New Balance

    "These have a slightly lower heel than competitors like the Nike Free, so I'd recommend them for someone seeking a more minimalist experience, who still wants some cushioning," says Allden of the Minimus Road. The model also features an upward curve in the heel to help you strike the ground with your forefoot. ($99, available in men's and women's at newbalance.com)

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  • Vibram


    "If you're seeking a pure minimalist experience, the FiveFingers Bilka is the way to go," says Allden. "This latest version from the line has a more rugged sole and a slight heel raise." Plus they have a tear-resistant toe in case you're taking on tough terrain. ($90, available in men's and women's at vibramfivefingers.com)


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  • Saucony


    The Hattori's stretchy, glove-like upper fits like a second skin. "These are a tiny bit more cushioned than the Vibram FiveFingers, but the biggest difference is that your toes aren't separated, which may make it easier for some runners to grip and push off," Allden says. ($80 for men's; $90 for women's, available at Saucony.com)

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  • Asics


    Consider the Rush 33 a minimalist ride with training wheels. "These have more cushioning than some of the other models out there," says Allden, "and I'd definitely keep them on the road and off the trail." ($70, available in men's and women's at asicsamerica.com)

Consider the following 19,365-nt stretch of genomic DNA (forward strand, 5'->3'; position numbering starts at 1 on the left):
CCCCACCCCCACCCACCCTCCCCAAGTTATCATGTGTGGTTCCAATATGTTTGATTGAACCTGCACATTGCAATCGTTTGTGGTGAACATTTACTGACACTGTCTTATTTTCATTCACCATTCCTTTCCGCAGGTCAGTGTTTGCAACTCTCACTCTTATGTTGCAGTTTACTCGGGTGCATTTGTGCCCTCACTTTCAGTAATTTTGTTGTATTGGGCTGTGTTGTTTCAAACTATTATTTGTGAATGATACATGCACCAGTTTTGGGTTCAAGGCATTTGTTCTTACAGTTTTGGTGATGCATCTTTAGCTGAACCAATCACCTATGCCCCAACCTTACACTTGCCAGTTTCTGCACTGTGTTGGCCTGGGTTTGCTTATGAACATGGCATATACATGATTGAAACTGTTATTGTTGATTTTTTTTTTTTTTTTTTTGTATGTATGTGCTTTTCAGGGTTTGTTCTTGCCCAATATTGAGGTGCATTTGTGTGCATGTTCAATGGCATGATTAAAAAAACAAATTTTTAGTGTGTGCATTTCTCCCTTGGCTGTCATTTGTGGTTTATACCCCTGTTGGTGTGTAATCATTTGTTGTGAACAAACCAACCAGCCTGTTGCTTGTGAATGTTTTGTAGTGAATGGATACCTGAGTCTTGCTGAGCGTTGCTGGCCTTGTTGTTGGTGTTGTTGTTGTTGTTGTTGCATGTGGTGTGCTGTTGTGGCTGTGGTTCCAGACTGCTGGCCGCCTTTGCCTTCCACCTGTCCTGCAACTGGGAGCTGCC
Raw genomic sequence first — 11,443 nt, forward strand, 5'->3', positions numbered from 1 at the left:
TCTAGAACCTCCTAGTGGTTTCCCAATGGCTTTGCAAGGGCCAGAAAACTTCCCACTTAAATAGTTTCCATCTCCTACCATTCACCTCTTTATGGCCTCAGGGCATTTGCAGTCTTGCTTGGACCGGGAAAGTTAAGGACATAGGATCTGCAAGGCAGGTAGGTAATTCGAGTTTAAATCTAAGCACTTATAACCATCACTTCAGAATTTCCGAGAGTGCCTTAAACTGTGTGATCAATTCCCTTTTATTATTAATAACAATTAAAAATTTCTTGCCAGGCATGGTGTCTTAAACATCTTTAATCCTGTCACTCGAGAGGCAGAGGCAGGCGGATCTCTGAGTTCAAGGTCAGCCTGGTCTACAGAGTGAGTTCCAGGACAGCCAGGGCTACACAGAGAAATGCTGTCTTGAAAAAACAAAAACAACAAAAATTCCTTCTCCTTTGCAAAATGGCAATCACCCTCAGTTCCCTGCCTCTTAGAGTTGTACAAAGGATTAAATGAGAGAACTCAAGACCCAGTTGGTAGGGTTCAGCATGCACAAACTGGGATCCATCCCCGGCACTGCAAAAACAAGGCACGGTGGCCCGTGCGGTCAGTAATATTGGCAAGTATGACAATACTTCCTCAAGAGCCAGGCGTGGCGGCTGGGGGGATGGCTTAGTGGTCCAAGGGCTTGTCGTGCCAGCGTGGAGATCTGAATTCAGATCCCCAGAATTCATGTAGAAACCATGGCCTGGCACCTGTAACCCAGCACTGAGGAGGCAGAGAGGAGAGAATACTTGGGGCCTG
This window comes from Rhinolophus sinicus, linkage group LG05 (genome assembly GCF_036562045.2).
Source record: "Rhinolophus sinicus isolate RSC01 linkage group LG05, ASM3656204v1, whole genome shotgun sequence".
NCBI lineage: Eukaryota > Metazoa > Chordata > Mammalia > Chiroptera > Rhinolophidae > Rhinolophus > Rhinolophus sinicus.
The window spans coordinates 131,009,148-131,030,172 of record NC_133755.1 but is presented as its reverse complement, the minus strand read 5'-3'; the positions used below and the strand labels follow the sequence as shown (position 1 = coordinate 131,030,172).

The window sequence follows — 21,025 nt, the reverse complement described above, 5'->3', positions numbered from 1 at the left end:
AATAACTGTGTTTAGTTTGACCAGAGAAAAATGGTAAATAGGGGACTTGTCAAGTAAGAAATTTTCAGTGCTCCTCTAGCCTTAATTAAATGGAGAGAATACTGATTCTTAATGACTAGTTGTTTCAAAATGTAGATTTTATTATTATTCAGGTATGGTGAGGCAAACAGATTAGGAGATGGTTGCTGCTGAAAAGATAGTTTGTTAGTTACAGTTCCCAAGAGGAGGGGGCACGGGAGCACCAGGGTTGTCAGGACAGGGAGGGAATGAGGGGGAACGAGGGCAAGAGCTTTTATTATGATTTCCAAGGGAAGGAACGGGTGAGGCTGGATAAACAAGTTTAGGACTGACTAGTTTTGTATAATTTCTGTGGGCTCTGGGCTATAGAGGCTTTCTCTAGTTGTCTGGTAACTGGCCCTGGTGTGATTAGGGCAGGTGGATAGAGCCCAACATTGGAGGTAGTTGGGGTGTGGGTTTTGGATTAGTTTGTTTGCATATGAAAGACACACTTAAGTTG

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  • Fila


    Bearing a striking resemblance to the FiveFingers, Skeletoes 2.0, the originator's less expensive cousin, may be worth a shot. According to Allden, "You'll get a similar 'barefoot' feeling, but sometimes it's nice to have a different brand option to compare subtle differences between the shoes." ($50, available in men's and women's at Fila.com)

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  • Mizuno


    The Wave Universe 4 is built for speed: it reduces and redirects impact when you land — much like your car's suspension. "These are essentially a racing flat," says Allden, "so they're inherently light, but they also have some cushioning, so you're not going to feel every pebble in the road." ($119, unisex in men's sizing, available at Mizunousa.com)
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  • Reebok


    76 strategically placed plush sensors on the Real Flex's soles help you feel the road without literally feeling the road. "I'd recommend these for someone who likes running in the Nike Free," says Allden, "it's a similar ride."  ($89, available in men's and women's at reebok.com)
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  • Saucony


    It may be feather-weight, but the ProGrid Kinvara is made with a special carbon-rubber outsole, so it's tough enough to last through multiple miles. "I found these extremely comfortable," says Allden, "and a little firmer than the Nike Free if that's your preference." ($68, available in men's and women's at Saucony.com)